You shot your daughter to death on a cloudless Sunday afternoon, and then you shot yourself. There was a picture of the little blonde girl in the paper, smiling, clutching two stuffed animals brightly colored. The picture was small and blurry and very depressing; depressing only in retrospect, I mean. Of course we always get sad when children lose their lives, however tragically, because itís like they never really got a chance. You know, like maybe she would have been nothing like most of the rest of us. Or maybe she would have been amazing like a few people Iíve met over these years. Weíll never really know.
You didnít leave a note, so we donít know why. You were going through a bitter divorce, and although I canít personally relate, Iím starting to understand the torturing pain someone like you must have experienced, having something you loved so much ripped away. Or maybe you were just fucking crazy. I donít know. Maybe both.
I myself can understand, but I couldnít imagine having to pull that first trigger. The second one, after you had seen what you had done, was probably much easier to pull. But that first one: how did you get those muscles to work? How did you get those neurons to fire so? Quite amazing things these brains of ours, the things we make them do.
Your daughterís name was Mikayla. A pretty name. She wore glasses, and looked like she might have grown up to be an editor of a medium-sized literary arts magazine, or a classical pianist. Did she like arts or literature or piano? Iím sure she was too young to articulate this desire, but as a parent, Iím sure you could tell. More than we sometimes like to admit.
What else did she like to do? What were her 5-year-old dreams? Did you let her see it coming, or did you do it while she slept? Did she wonder what you were doing? Did she cry? Did you tell her you were sorry, or try to rationalize it all for her, thinking maybe she could see where you were coming from, your point of view? Did it make you feel better afterward, in the end, knowing you had finally gotten back at your wife? Did you accomplish everything you had hoped? What were her last words? Was she happy? What were yours? Were you happy? Can you remember anything at all now, or is it all a blur, did you block it all out?
Itís these things I wonder as I look at your daughter smiling back at me. She probably forgives you now, whatever sheís doing, wherever she finds herself. She just looks like the forgiving type that can't hold a grudge, stay mad very long. But me, I canít quite yet, because her blurry and hopeful face is still haunting me tonight.
You and your friends were going to go out and beat up some faggots because one of them had looked at you in a bar, and you thought he wanted to fuck you. This was wholly unacceptable to you, enraging. Fuck him, you thought. Who the fuck is he to want to fuck you? Who the fuck does he think he is?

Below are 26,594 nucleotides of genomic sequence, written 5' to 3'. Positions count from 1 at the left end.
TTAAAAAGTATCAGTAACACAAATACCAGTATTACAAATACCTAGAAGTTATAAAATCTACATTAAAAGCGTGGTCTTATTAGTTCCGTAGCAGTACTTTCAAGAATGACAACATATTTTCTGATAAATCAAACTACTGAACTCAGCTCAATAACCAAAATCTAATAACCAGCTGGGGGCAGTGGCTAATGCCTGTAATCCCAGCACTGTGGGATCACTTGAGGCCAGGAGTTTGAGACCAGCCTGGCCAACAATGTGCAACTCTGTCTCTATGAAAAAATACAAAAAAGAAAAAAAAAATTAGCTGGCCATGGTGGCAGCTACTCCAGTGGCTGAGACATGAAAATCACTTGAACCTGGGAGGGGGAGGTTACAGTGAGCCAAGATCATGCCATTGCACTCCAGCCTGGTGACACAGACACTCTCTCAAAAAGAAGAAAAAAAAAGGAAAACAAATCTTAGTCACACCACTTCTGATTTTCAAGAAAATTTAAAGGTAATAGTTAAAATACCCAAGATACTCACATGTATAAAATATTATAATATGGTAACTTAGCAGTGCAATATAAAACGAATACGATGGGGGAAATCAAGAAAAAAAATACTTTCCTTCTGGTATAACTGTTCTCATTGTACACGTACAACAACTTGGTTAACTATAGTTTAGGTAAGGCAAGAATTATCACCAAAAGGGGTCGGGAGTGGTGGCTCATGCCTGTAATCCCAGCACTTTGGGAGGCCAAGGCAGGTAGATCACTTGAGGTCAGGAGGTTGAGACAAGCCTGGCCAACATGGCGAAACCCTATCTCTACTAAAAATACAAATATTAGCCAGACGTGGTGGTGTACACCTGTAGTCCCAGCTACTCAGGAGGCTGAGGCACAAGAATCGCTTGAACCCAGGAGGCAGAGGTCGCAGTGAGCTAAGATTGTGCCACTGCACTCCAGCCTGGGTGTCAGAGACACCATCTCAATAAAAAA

You thought about him, his hard chest pressed against yours, his cock pressed against your thigh, his deep voice whispering in your ear, your hand caressing his arms, then his down his back, then his ass, then his shoulders, your lips pressed against his, your tongue in his mouth, and you were utterly disgusted and forced yourself to puke all over yourself to prove your revulsion. You punched the bathroom wall where you stood staring at yourself and imagined the now-broken wall was the disgusting face of the faggot, and you did not at all realize your hand was now broken, too, like the wall.
Who the fuck does that faggot think he is? Who the fuck do you think you are, faggot?
You often wondered if you really loved her, or if you even knew what the fuck love really was at all. You sometimes thought your generation had become so sanitized and culturally retarded, you never had a chance to figure out what it was for yourself. "Like a plumber hired to build a rocketship," you told yourself. But you thought you might love her. She felt right. Like when she's in your arms she fits like perfect, and the endorphins crawl straight into your brain and fuck you straight up and you can't let go. And like when she's on the phone with you, you can't let go then either. You can't say good-bye cause you don't know how and don't want to know how. And when she's not around you wonder what she's doing, like if she's laughing and what the fuck is she laughing at, it better not be something funny that some cuter guy said, or is she crying and what the fuck is she crying about now, it better not be something some no-necked jock asshole said to her, cause you'll kick his fucking jock ass (even though you know in your head that would be impossible, cause you're a pussy. But a pussy in love, you tell yourself). Things like that you wonder.
She wondered if she loved you, too, sometimes; but you thought she probably didn't. She had other things to love, more important things. Things that needed love much more than you needed love. But she thought she loved you, too. She could feel all the things you could feel, even if she didn't like talking about it. And she wondered about things, too; girl things, like did you like the stupid outfit she had on, or did you notice the new thing about her (like painted nails or a new haircut), and did you remember the little seemingly-insignificant-thing-to-you-but-very-fucking-significant-thing-to-her (Like how she was wearing the same earrings she wore the first night you fucked each other in the park, or the various scents she wore.)
And sometimes, still, you wondered if it was all worth it, this thing you didn't understand called love. And sometimes you thought no -- what a fucking waste of time and money and emotion -- but tonight, looking at her in that dress, and the way she made you fit perfect, you had no choice in the matter.